Policy No. 205.00 "PATIENT COMPLAINTS AND GRIEVANCES" with an effective date of December 2010 contained the following information:

"B. In the event a patient/patient's representative is dissatisfied with and aspect of their care, they will be afforded a process to express their concerns and for those concerns to be investigated and addressed."

and

"2. If a verbal patient complaint cannot be resolved at the time of the complaint by staff present, is postponed for for later resolution, is referred to other staff for later resolution, requires investigation and/or requires further actions for resolution, then the complaint becomes a grievance."

and

"C. Grievance - A written or verbal complaint (when the verbal complaint regarding patient care is not able to be resolved at the time of the complaint by staff present) by a patient of the patient's representative regarding:
1. Patient care;
2. Abuse or neglect;
3. Issues related to the hospital's compliance with the CMS Hospital Conditions of Participation."

Policy No. 105.00 "RIGHTS AND RESPONSIBILITIES OF PATIENTS" Effective: January 2011, which contained the following:

"The patient has the right to:"

"2. Be well informed about your illness or injury, possible treatments, and the likely outcome of those treatments. Your physician has the responsibility to discuss this information with you or your chosen representative."

"8. Receive care in a safe setting..."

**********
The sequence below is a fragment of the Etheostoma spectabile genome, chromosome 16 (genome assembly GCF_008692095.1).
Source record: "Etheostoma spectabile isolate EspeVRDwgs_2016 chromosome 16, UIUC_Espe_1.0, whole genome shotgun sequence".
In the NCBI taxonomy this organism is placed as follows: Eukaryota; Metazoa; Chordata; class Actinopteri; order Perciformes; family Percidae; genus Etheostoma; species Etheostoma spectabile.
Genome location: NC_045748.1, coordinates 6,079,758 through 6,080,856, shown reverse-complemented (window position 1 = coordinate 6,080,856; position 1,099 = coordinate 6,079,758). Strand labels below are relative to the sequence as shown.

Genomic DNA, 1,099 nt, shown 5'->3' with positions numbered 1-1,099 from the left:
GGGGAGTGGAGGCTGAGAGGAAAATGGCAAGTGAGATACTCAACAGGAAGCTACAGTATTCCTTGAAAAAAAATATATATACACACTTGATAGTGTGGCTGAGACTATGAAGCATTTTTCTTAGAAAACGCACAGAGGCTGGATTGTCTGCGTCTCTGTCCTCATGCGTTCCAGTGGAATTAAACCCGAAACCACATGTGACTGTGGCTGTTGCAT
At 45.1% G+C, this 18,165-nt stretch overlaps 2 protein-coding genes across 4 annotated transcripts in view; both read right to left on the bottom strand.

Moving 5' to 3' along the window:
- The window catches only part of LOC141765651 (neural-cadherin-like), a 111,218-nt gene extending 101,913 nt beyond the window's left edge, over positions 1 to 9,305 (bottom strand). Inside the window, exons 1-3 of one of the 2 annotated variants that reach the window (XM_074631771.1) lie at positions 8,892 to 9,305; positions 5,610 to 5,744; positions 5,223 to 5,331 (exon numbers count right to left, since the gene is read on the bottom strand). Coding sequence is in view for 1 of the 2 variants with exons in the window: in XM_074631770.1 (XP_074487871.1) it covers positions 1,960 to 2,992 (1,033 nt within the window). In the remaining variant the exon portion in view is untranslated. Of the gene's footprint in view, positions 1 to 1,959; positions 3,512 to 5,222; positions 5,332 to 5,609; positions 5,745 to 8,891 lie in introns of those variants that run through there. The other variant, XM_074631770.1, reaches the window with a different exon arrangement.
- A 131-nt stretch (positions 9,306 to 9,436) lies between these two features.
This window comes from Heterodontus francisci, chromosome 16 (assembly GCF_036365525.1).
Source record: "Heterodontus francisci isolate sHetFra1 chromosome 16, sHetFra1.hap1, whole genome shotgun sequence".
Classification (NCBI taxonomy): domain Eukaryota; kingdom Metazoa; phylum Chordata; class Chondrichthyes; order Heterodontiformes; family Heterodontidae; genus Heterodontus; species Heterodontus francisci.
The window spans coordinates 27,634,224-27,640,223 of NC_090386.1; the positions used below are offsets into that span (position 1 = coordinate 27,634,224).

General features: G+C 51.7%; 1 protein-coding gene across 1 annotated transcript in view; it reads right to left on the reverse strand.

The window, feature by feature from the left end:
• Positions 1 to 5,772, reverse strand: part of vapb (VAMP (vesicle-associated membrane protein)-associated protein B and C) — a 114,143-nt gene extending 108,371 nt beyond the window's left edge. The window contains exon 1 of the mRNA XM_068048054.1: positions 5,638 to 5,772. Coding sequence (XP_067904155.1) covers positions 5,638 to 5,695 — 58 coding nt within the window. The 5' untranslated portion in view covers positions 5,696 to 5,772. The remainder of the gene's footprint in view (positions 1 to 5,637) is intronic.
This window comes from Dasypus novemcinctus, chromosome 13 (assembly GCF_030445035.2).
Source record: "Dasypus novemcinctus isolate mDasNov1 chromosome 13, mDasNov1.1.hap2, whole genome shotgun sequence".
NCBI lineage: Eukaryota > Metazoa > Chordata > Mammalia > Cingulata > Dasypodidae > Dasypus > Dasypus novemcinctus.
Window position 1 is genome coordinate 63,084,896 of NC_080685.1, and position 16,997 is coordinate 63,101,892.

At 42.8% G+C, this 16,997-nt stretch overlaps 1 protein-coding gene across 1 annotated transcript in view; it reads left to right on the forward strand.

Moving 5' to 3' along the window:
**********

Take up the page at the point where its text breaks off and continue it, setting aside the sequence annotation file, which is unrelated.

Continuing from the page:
Centers for Medicare and Medicaid Services defines a "grievance" as "a formal of informal written or verbal complaint that is made to the hospital by the patient, or the patient's representative, regarding the patient's care (when the complaint is not resolved at the time of the complaint by staff present), abuse or neglect, issues related to the hospital's compliance with CMS Hospital Conditions of Participation (COPs), or a Medicare beneficiary billing complaint related to rights and limitations provided by 42 CFR 489."

By this definition, it is the determination that the legal representative for Patient #1, and Patient #2 filed grievances.

On 4/21/11, the hospital failed to recognize and fully document a grievance related to a needle stick injury sustained as a result of the hospital's failure to provide a safe environment. The hospital also failed to provide the legal representative for Patient #1 with a written notice of its decision, the name of a hospital contact person, steps taken on behalf of the patient to investigate the grievance, and results of the grievance process, and the date of completion.

As well, the hospital failed to provide this same written notice to Patient #2 who filed a verbal grievance that his/her rights related to the hospital's failure to fully inform a patient about his/her injury had been violated.
VIOLATION: PATIENT RIGHTS: CARE IN SAFE SETTING Tag No: A0144